Monday, April 21, 2014

Encouragement Required

I'm sure that some of my former students would recall my advice for what to do when the nagging voices in their heads started to tell them that they couldn't accomplish something, especially that they couldn't write. I told them to tell that voice in no uncertain terms to SHUT UP. Today is one of those days that I have to take my own advice.

When we lived in Michigan, I may have become a little emboldened by my successes in the vegetable garden. I put food on our table and reserves in our freezer. In short, every time I went into the garden, I felt pretty magnificent. Not so in Florida, and it is taking every molecule of self-control I have not to go on a full-blown rant.

My Kentucky Wonder pole beans were initially a wonder, indeed. They were scrambling up the arches I had built and looking fabulous. This weekend, though, I began to notice that the leaves were looking a little strange. I researched the problem, and I'm pretty sure that they have bean leaf mosaic virus.

The sick leaves

Now, I believe most disappointments in life are an opportunity to learn something useful. So my first thought (after "you are a horrible gardener" and "another season down the drain") was what this new problem is trying to tell me about my soil. But so far as I can find in my research, it's not telling me anything about my soil. It's telling me that I have aphids (but I haven't seen any) or that the seeds had the virus. Then again, if I look a little further down the rows, I see that my pepper plants are suffering a similar crinkling, which would suggest that they, too, have a virus.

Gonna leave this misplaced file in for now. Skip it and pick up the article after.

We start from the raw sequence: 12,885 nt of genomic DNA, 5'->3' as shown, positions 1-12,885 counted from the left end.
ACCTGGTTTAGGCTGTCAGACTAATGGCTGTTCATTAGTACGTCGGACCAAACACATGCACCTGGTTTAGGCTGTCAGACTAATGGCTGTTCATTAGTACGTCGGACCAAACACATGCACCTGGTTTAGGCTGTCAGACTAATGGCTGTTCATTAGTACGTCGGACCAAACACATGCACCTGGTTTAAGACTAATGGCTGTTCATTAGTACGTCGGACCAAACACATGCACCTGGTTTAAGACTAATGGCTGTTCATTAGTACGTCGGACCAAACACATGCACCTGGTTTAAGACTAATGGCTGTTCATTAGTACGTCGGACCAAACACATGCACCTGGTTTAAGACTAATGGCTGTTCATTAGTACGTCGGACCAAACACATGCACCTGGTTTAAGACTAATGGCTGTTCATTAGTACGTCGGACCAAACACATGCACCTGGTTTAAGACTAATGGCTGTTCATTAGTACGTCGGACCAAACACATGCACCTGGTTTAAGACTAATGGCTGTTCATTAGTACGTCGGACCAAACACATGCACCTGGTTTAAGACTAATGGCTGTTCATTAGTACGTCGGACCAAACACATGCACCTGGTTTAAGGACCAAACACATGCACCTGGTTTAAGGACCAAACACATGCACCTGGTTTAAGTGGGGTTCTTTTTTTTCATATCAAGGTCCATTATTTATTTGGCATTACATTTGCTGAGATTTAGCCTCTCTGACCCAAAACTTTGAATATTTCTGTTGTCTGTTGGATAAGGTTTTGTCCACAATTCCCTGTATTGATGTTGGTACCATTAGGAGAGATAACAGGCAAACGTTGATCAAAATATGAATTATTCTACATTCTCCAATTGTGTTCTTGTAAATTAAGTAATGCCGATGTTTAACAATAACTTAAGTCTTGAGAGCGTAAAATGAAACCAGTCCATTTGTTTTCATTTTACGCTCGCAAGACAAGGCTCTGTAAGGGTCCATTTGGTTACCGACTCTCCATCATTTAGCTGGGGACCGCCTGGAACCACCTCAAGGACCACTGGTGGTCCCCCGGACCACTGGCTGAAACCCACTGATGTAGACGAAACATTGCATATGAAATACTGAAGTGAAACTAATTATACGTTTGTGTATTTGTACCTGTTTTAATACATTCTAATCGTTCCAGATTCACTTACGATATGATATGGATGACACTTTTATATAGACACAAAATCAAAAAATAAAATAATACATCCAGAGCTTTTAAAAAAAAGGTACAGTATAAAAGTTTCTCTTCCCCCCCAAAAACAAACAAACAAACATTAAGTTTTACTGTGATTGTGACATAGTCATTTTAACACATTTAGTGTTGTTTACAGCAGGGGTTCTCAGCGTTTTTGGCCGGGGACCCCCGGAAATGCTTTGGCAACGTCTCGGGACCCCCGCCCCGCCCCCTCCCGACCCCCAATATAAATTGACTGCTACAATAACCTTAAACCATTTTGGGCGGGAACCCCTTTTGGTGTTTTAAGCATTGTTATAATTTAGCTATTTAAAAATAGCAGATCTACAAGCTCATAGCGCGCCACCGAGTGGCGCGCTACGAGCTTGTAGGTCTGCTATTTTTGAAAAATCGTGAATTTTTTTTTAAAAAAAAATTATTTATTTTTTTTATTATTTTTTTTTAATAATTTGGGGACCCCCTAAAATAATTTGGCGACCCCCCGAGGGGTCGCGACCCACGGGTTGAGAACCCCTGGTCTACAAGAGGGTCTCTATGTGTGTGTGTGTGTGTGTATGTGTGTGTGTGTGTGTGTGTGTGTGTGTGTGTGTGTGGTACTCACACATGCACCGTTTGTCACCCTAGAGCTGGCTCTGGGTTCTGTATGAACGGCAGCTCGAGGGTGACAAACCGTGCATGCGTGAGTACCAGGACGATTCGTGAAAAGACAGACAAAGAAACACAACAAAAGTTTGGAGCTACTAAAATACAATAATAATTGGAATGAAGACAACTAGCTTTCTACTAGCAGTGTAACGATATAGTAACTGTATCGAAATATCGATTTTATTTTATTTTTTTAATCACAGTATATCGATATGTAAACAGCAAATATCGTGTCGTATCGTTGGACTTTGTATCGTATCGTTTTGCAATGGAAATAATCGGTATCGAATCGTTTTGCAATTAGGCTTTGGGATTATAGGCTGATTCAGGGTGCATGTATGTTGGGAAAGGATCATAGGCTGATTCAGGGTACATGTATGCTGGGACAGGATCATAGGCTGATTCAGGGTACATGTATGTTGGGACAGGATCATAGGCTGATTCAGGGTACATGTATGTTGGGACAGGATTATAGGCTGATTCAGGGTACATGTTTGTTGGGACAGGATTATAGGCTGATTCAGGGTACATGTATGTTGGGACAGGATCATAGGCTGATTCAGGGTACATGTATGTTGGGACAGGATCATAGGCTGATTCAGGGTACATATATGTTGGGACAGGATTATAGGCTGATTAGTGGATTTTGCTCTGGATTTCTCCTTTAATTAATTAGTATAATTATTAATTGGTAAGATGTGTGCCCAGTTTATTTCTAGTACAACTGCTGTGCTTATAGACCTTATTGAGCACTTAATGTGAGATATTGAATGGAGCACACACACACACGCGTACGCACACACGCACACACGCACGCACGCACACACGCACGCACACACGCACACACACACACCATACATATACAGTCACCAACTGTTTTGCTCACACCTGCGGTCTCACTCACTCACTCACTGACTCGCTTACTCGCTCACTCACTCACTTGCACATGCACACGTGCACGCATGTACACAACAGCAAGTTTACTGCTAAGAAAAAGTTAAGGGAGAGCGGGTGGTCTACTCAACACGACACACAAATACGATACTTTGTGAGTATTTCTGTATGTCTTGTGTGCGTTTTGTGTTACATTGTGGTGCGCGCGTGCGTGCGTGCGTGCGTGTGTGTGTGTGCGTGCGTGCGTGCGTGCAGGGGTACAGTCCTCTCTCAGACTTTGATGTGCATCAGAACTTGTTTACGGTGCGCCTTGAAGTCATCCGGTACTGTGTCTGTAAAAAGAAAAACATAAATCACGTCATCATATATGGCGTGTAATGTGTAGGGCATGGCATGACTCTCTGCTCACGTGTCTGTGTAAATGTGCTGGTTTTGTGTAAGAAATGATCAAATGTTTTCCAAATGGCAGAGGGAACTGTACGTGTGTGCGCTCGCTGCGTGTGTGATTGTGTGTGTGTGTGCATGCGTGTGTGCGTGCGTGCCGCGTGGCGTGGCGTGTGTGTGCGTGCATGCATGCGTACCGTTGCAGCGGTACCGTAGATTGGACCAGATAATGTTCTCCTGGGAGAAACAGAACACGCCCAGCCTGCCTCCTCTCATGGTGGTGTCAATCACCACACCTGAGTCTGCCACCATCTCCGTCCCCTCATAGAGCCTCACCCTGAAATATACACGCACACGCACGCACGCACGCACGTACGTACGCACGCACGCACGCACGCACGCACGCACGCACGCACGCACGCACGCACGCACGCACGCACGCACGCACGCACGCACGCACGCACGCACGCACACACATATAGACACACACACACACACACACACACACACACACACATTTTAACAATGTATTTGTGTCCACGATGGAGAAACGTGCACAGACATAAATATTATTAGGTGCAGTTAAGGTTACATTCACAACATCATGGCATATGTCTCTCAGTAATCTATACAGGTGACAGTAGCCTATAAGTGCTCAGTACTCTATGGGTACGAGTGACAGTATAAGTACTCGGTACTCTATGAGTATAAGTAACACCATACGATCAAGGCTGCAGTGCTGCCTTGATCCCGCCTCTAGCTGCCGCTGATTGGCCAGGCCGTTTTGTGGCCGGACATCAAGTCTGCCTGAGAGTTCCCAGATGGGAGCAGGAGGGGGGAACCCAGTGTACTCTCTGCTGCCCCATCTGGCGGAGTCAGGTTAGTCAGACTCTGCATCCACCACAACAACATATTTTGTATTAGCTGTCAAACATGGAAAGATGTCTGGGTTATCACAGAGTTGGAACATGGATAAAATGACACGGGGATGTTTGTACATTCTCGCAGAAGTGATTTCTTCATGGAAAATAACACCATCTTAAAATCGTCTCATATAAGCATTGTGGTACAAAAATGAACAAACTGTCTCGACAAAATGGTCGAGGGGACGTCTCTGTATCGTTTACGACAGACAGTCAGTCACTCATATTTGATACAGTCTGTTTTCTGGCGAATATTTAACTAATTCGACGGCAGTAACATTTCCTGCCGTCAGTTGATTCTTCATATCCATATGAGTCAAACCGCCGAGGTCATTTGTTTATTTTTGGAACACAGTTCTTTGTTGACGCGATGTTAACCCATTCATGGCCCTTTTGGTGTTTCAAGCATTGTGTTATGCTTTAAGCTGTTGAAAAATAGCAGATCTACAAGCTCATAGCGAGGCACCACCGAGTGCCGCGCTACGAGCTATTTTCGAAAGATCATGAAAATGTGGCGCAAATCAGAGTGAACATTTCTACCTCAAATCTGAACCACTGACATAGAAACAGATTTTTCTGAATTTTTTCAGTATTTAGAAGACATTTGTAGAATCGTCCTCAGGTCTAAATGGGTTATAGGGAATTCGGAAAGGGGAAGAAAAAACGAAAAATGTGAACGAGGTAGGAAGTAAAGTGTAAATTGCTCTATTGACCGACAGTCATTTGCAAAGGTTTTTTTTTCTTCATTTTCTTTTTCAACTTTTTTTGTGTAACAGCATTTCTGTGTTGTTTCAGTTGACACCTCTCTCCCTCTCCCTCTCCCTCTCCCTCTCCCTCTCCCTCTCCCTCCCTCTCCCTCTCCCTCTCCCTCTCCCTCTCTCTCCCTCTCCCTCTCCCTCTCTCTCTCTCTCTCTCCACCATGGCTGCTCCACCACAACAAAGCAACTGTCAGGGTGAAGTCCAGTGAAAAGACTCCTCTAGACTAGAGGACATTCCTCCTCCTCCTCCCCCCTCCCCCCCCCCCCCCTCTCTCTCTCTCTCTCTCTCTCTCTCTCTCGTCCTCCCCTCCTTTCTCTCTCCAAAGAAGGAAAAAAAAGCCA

I'm beginning to think that when I constructed this garden, it merely served as a massive billboard to all forms of pestilence and disease that said, "Here lives a hopeful gardener. Come, suck every drop of that hopeful sap out of her."

I recall watching an episode of the BBC series "The Edible Garden" with Alys Fowler. She was feeling bruised about a catastrophic tomato failure the year before as a result of blight. She was nervous. She decided to give it a go again, even building measures to safeguard her crop. It all got hit with blight again, and she bitterly proclaimed that she would never try to grow tomatoes again unless someone could assure her that they had created a blight-resistant variety. I understand her heartbreak. I put all of my energy into beans and peppers for this season, and it looks like it will be for nothing.

So I've decided to gaze on my side garden and lick my wounds for a while. Neighbors may hear me yelling "SHUT UP!" over and over again and wonder if I've gone over the deep end. The personal pep talks are necessary at present, though, so I'll have to risk it.

At least my New Dawn rose provides some hope

The side garden is in bloom


  1. I do remember that advice! And I find it works. Sometimes, I full on close the door to my office in a symbolic "locking out" of those Negative Nellies in my head (multiple Nellies in one head is distressing). You'll figure this out, and hey, stand back and look at the whole big, beautiful garden you've created!

    1. Ah, I'm so glad that piece of advice has been useful to you! I seem to be chanting "Shut Up!" all day today.